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GPs face landmark legal case over failure to whistle-blow on colleagues

By Gareth Iacobucci

GPs are facing a landmark legal case seeking to hold them to account for failing to take action after complaints of misconduct were directed at their colleagues.

Two groups of women are suing the ex-partners of GPs in Brighton and Epsom, in Surrey, accusing them of allowing their colleagues to continue to practise after concerns had been raised.

The case, understood to be the first of its kind, follows Pulse's survey last month revealing that one in five GPs has blown the whistle on a GP colleague because of concerns over fitness to practise.

Former Brighton GP Rodney Tate was struck off the medical register last year after he was adjudged to have carried out intimate examinations on seven female patients without consent, while former Surrey GP Adil Shareef was jailed last July after being found guilty of assaulting five women, four of them his patients.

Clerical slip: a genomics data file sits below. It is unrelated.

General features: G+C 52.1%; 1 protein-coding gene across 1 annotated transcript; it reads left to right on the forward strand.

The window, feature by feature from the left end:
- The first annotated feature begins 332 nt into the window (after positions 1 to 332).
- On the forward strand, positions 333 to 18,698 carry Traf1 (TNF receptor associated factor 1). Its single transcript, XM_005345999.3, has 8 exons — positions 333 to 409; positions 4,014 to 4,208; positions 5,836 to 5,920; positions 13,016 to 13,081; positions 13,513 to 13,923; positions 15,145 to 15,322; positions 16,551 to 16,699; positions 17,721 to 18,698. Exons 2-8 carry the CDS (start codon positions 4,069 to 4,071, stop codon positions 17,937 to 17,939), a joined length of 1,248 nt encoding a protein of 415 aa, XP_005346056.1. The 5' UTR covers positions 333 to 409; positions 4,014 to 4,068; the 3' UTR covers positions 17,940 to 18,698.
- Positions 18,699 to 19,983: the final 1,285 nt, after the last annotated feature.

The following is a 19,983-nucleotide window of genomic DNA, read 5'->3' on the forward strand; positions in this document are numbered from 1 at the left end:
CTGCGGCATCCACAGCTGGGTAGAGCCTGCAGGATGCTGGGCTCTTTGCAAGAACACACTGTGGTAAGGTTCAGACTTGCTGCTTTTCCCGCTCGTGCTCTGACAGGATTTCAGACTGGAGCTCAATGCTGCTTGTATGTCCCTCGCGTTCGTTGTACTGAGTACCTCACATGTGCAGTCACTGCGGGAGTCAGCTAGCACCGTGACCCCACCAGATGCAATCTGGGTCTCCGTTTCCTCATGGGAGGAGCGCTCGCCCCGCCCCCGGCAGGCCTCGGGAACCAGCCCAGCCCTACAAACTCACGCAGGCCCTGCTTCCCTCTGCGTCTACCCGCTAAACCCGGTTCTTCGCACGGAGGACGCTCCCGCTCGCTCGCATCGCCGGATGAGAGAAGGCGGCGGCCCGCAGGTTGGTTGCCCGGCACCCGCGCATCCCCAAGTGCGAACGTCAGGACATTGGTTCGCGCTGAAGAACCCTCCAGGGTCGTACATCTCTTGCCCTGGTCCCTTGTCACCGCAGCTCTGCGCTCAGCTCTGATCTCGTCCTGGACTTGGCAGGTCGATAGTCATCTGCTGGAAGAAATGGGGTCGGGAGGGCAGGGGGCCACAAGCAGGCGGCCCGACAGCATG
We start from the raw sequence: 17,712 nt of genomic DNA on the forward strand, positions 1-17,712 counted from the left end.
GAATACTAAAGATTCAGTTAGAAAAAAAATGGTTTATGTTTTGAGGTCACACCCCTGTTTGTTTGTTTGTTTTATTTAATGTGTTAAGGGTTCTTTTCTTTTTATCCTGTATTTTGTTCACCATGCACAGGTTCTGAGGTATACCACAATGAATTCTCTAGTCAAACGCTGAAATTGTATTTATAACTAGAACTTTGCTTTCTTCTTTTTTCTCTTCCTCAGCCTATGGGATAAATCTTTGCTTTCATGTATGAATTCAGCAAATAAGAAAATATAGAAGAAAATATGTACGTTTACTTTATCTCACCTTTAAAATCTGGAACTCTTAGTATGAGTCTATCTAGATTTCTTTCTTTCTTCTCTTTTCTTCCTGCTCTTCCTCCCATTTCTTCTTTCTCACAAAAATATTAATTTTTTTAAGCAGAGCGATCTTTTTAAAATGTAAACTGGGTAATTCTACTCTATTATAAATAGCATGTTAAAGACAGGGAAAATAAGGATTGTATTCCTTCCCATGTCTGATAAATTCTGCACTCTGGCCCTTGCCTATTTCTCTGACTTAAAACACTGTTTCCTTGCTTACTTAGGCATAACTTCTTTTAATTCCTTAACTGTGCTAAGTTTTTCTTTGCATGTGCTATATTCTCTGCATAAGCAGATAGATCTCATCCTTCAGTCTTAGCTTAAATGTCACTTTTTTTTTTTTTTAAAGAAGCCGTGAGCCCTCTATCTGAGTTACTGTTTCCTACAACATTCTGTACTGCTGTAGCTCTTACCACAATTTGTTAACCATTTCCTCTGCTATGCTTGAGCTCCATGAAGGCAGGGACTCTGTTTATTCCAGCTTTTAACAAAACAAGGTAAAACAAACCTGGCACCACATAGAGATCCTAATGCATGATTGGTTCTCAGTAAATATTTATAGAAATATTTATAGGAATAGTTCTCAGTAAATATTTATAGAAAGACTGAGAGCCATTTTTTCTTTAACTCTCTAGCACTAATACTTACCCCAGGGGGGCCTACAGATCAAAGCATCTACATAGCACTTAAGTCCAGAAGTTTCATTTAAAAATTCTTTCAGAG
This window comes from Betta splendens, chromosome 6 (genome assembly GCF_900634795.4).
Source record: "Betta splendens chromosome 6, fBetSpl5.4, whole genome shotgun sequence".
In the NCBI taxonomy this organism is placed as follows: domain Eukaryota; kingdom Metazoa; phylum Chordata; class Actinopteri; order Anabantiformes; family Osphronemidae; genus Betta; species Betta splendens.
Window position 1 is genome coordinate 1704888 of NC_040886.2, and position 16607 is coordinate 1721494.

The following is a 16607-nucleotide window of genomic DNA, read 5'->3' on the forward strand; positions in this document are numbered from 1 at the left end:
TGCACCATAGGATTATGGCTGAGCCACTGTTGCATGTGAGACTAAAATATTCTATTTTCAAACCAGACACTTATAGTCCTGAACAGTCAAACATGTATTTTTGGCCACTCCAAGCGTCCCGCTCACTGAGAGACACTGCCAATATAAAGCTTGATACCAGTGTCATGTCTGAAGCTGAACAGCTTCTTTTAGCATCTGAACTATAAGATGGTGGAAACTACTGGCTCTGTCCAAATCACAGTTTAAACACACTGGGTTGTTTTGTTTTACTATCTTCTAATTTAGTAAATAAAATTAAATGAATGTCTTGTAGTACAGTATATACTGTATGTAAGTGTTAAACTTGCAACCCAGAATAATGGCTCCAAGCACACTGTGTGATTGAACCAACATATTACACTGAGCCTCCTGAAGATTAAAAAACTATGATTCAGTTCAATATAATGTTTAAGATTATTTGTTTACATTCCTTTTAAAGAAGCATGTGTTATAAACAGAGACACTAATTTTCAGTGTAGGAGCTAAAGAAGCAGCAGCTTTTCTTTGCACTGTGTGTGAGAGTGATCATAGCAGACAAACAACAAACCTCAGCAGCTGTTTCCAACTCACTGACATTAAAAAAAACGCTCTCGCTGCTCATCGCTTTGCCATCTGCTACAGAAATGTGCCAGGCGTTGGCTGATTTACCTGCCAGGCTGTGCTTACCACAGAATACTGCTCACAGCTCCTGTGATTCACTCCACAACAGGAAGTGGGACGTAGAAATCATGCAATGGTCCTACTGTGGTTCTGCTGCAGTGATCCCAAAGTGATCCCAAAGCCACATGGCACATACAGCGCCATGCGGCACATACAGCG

The legal action against their former partners is set to act as a test case, with lawyers hoping to establish ‘a clear legal duty' of GP partners to blow the whistle and take action against colleagues if they have concerns over their fitness to practise.

Sarah Harman, senior partner at Harman and Harman solicitors, representing the women, told Channel 4 News: ‘It is not uncommon for partners to know [about concerns] and for nothing to be done. We're trying to establish a clear legal duty of partners to each other in a GP practice with the hope it will be safer for patients.'

Dr Vivienne Nathanson, BMA head of ethics, said: ‘The GMC is pretty clear if you think someone is causing potential risk to your patients you've got to take action. The difficulty comes from how much evidence you need to have. What GPs are more likely to have is a suspicion, so that makes things very difficult.'

The legal action is set to act as a test case The legal action is set to act as a test case

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